Main Street in Williamsville will be a construction zone for five months starting June 4, but proprietors along the busy retail thoroughfare want you to know they'll be open for business.
"All of the businesses up and down Main Street will be open," said Maria MacPeek, general manager of The Irishman restaurant. "No one's closing their doors during construction. We know there are going to be inconveniences for a little while, but the bigger picture of Main Street is going to be well worth it."
After nearly six years of community planning, including a formal planning process and tactical urbanism events, nearly two miles of Main Street, from the I-290 east to Williamsville South High School, is getting a $3.7 million makeover.
The village’s Picture Main Street initiative includes traffic-calming measures to make the thoroughfare more walkable for pedestrians. Elements approved by the state Department of Transportation include bump-outs at intersections with signals, new sidewalks and replacement of pavers between sidewalks and curbs. The project will also add furnishings such as benches, trash cans and bike racks.
Main Street will get the area's third HAWK (High-Intensity Activated crosswalk) beacon. The Tonawanda Rails-to-Trails project in 2016 first brought the traffic control device to Western New York, with one on Sheridan Drive and another on Kenmore Avenue.
The HAWK signal – two red lenses above a single yellow lens – remains dark until a pedestrian pushes a button to activate it. After displaying brief flashing and steady yellow intervals, the HAWK displays a steady red light to motorists and a “Walk” signal to pedestrians.
The hope is that the beacon, in the 5500 block of Main in front of Amherst Town Hall, will eliminate dangerous midblock crossings. The nearest signal-controlled intersections are Cayuga Road to the west and Mill Street to the east, but some pedestrians choose to dash across Main's five lanes instead.
In 2014, village officials likened crossing midblock to the classic 1980s arcade game Frogger, and called on the DOT to install a HAWK signal at that location.
The Williamsville HAWK is expected to be operating in late summer.
MacPeek said she and other business managers are especially excited for the increased connectivity and safety that the HAWK beacon promises.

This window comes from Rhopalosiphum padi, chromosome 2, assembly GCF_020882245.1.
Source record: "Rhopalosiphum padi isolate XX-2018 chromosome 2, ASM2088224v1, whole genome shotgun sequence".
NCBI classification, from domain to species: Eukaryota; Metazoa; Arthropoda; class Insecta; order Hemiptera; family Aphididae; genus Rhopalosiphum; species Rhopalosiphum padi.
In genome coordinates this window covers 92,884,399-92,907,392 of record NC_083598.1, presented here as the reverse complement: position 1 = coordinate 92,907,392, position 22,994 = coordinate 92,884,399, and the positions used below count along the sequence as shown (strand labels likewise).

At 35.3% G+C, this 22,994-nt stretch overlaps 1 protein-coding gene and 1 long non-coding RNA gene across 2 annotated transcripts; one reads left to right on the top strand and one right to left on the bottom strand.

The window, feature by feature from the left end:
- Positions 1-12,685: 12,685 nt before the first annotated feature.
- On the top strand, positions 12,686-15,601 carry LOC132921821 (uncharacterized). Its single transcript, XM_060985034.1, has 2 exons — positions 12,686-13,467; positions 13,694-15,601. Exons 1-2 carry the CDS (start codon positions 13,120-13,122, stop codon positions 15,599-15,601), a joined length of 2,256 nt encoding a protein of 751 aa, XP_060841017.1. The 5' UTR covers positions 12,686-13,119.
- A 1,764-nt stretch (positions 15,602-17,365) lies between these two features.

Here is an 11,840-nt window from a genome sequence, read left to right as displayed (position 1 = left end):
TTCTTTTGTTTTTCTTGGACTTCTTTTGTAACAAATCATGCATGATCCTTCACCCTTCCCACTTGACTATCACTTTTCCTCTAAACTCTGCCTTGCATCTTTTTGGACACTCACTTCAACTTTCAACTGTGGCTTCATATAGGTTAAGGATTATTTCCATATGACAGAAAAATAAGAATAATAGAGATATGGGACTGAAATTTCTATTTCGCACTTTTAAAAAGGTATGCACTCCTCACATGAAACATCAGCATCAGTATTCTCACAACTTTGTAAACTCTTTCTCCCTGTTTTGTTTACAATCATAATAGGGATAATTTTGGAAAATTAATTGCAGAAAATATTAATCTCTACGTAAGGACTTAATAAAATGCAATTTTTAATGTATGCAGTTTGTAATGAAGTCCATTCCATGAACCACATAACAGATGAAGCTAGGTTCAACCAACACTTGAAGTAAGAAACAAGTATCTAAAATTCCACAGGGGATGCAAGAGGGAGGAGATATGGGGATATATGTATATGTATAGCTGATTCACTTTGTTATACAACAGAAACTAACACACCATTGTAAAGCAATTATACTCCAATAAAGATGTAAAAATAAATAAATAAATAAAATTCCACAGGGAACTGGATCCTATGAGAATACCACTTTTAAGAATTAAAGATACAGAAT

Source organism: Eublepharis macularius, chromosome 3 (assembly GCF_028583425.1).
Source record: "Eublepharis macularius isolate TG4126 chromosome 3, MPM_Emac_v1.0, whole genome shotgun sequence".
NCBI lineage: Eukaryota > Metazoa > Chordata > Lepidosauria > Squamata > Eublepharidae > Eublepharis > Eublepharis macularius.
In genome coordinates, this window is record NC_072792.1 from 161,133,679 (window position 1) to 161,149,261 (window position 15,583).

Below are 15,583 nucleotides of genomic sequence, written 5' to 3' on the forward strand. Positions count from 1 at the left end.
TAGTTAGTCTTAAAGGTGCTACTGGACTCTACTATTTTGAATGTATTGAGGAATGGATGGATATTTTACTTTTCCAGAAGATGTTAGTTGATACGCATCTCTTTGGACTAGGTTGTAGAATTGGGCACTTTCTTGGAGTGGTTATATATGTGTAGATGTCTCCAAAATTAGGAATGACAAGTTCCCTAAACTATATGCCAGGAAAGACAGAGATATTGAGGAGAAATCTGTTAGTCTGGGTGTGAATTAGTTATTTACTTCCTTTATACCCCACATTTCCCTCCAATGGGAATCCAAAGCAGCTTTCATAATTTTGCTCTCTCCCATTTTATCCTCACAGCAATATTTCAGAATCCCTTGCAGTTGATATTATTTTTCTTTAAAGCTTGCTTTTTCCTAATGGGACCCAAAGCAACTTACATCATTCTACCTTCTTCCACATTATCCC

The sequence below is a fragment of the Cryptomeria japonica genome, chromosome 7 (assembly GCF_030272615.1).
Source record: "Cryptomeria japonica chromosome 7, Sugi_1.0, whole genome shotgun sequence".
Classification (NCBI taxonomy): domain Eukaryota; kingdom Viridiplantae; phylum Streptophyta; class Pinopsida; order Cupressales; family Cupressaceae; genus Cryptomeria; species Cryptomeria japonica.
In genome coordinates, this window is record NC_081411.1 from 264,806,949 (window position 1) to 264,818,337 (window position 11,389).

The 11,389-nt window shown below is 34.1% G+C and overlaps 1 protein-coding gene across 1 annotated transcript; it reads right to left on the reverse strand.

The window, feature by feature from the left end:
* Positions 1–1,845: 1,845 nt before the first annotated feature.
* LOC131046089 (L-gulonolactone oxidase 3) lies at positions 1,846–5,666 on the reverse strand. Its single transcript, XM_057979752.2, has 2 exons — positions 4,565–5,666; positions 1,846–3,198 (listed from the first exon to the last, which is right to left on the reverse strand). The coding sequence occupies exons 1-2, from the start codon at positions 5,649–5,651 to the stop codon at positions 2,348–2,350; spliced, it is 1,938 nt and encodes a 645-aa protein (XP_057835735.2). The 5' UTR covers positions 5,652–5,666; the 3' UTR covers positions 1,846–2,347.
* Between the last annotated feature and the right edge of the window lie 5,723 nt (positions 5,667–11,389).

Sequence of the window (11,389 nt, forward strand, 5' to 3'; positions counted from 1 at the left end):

"We think it will make walking in Williamsville easier," she said. "We're all looking for a walkable village and being able to go store to store, restaurant to restaurant, and neighbor to neighbor."
Portable electronic message boards have been set up alerting motorists that work begins June 4 and that they should expect delays. More than 36,000 vehicles travel on this section of Main Street daily.
The "Picture Main" project will be constructed in six phases, although the dates may vary due to weather and other factors, said Susan S. Surdej, regional public information officer for the state DOT.
Phase 1 begins June 4. Crews from contractor CATCO will work east along the south side of Main from Village Square Lane to Mill Street. That section will receive new granite curbs, sidewalks, snow storage areas, ADA ramps and drainage. The foundations for the HAWK signal will also be installed. Meanwhile, National Fuel Gas will be doing utility work starting at Reist Street on the north side and working east towards Mill Street. The goal is to complete the work by June 29 so it doesn't interfere with Old Home Days in mid-July and other annual summer events in the village center.
Phase 2 is scheduled to begin July 9 and covers the north and south sides of Main from I-290 to Village Square Lane. Over two weeks, crews will install new drainage, ADA ramps, curbs and sidewalks.
Phase 3, beginning July 24, involves the same work – drainage, ramps, curbs and sidewalks – from Mill Street east to the village line at Williamsville South High School along the south and north sides. That phase is expected to end Aug. 7.
Phase 4 begins July 30 and involves the north side of Main from Reist Street to Mill Street. The improvements will include new curbs, sidewalks, snow storage areas, ADA ramps, foundations for the HAWK signal and drainage. This phase is expected to end Aug. 15.
Surdej said the contractor will concentrate on completing the village's downtown business district from Cayuga Road to Mill Street and will avoid working in this area after 3:30 p.m. on Thursdays so it won't affect the weekly Music on Main festival.
Phase 5 involves milling and paving the project's entire length of Main, from the I-290 to Williamsville South High School. This night work begins Sept. 7 and continues until Sept. 30.
Phase 6 beginning Oct. 1 includes final road striping and new sign installation and will take a month.
Ed Young's Hardware at Main and Mill will be open regular hours, and manager Grant Szymanek said he expects the project will help his business by encouraging more people to walk in the village.
"People would shy away from Main Street just because of the traffic pattern," he said. "This will help them move along safely and it's going to help us in the long run."
He and MacPeek said they appreciated that they were visited in recent weeks by the engineer in charge of the project who asked for their email addresses and promised to keep them apprised of progress.
"We're looking forward to it," said MacPeek. "It's a little inconvenient, but everyone just bear with us and it'll be great when it's all finished."